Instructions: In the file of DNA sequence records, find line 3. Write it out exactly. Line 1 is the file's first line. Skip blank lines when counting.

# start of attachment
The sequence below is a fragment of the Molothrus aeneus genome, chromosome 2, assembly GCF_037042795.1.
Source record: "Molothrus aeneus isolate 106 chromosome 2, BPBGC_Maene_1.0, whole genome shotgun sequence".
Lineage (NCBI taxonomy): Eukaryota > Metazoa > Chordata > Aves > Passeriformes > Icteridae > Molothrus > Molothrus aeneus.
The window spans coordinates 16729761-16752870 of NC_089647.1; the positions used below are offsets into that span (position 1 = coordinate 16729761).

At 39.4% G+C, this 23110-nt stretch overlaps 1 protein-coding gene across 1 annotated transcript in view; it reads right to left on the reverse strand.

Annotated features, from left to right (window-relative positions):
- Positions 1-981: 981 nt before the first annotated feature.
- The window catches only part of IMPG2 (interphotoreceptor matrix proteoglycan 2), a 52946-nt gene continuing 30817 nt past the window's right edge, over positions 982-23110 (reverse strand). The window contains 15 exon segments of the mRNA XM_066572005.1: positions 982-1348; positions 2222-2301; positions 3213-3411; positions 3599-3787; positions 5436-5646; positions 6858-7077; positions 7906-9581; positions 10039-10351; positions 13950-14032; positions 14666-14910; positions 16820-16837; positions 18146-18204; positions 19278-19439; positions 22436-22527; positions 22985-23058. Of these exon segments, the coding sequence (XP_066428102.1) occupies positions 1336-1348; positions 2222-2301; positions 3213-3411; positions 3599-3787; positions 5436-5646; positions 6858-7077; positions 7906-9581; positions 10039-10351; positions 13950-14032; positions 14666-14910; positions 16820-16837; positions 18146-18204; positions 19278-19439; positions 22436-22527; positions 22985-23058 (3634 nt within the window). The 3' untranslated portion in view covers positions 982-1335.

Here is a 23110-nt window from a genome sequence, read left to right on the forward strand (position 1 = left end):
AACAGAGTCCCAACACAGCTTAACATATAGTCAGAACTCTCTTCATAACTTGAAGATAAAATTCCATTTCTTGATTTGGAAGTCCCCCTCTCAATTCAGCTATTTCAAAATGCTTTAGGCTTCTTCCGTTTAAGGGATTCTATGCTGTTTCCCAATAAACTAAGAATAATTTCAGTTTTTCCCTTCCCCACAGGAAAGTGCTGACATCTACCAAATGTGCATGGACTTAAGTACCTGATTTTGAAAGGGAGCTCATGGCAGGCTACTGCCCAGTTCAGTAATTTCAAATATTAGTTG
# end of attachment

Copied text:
Lineage (NCBI taxonomy): Eukaryota > Metazoa > Chordata > Aves > Passeriformes > Icteridae > Molothrus > Molothrus aeneus.